Nature can nurture and bring peace and comfort
Nature is often thought of as an escape from the business of life. The fact that it somehow gives a feeling of comfort and inner peace to those who appreciate its beauty, only confirms the great affect it can have on people and their delicate emotions. This theme is conveyed in both “Lake of Isle Innisfree” by William Butler Yeats, and “Tables Turned” by William Wordsworth. In the poem "The Tables Turned", Wordsworth believes that life can only be fully experience by balancing education, books, and studying with the daily experience of the beauty of nature. Similarly, in the poem "The Lake of Isle of Innisfree", Yeats links his feelings of homesickness to his yearning for the peace and quiet or the countryside, rather than the concrete and busy city. The theme of valuing the benefit of nature to people is imparted effectively through the use of personification, imagery, and tone. These literal elements are clearly evident throughout the two poems and give strong evidence, supporting the theme. These literal elements clearly state the theme of both poems.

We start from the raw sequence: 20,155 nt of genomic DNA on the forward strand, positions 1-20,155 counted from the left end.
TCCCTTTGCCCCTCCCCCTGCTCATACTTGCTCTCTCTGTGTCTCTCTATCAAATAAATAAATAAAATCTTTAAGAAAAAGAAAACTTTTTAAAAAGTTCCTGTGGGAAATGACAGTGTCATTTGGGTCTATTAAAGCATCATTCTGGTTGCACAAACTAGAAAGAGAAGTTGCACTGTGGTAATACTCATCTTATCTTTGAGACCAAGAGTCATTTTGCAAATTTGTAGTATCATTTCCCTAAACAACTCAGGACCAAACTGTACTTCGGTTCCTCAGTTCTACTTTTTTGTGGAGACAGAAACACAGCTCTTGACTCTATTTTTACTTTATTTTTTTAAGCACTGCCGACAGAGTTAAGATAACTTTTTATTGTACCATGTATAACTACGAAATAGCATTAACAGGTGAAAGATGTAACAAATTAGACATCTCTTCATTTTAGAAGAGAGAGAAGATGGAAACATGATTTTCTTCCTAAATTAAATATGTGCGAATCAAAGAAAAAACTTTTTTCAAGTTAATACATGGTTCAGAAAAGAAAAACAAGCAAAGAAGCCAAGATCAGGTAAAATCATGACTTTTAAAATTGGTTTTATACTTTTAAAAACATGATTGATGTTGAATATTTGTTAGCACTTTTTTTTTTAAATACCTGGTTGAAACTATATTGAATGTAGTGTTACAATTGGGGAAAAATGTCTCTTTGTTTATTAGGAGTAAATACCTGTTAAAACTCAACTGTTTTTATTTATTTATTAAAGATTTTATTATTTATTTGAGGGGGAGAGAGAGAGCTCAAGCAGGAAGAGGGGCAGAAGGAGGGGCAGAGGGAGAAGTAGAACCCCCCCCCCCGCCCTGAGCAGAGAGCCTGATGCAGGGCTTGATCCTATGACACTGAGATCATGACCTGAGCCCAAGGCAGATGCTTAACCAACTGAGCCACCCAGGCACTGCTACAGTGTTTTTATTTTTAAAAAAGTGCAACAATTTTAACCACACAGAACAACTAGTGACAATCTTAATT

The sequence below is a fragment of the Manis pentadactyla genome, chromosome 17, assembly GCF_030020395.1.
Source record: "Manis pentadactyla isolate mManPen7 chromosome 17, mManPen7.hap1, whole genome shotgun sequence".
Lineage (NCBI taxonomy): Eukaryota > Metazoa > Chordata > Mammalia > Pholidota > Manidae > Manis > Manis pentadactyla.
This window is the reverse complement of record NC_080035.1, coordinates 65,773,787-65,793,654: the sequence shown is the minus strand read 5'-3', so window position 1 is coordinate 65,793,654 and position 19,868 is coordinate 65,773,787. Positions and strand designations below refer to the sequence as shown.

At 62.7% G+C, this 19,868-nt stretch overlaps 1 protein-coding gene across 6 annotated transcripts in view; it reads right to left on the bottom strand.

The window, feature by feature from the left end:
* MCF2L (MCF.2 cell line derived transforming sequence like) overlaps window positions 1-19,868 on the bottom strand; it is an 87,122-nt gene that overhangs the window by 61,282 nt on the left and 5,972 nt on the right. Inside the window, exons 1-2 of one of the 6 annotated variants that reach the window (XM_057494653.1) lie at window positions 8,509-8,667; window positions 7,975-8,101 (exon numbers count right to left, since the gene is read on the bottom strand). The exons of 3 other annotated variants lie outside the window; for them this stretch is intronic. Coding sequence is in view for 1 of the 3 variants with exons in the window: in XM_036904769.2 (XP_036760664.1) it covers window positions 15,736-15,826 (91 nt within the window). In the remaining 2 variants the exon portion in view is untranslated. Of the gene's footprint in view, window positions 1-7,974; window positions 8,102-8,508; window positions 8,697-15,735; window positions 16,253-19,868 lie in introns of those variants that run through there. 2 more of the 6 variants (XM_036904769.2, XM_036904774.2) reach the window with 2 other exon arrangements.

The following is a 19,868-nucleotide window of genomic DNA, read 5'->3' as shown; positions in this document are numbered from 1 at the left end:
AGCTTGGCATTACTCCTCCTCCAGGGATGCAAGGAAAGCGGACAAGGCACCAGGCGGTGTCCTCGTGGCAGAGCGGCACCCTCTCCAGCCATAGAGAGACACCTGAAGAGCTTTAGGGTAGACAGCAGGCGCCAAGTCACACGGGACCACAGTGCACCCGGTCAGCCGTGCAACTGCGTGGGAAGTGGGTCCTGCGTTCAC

Both poems effectively use metaphors to convey the message of valuing what nature can provide to people who take time to appreciate it. In the poem "Tables Turned", Wordsworth uses nature itself as a metaphor, giving it a title of teacher: "Let nature be your teacher". It suggests that even though nature is not alive, and clearly has no definite shape or form, it can provide us with knowledge that we cannot obtain from teachers, books and school - it can be our otherworldly teacher. The poem "The Lake of Isle of Innisfree" also
uses metaphors to enhance its theme: "and noon a purple glow". The author is comparing the time of day, noon to a subtle, hazy glow. Most likely it is the easy, care-free atmosphere and the rays of sun shine coming through the green leaves and reflecting the blue sky that creates this "glow". The author has demonstrated the...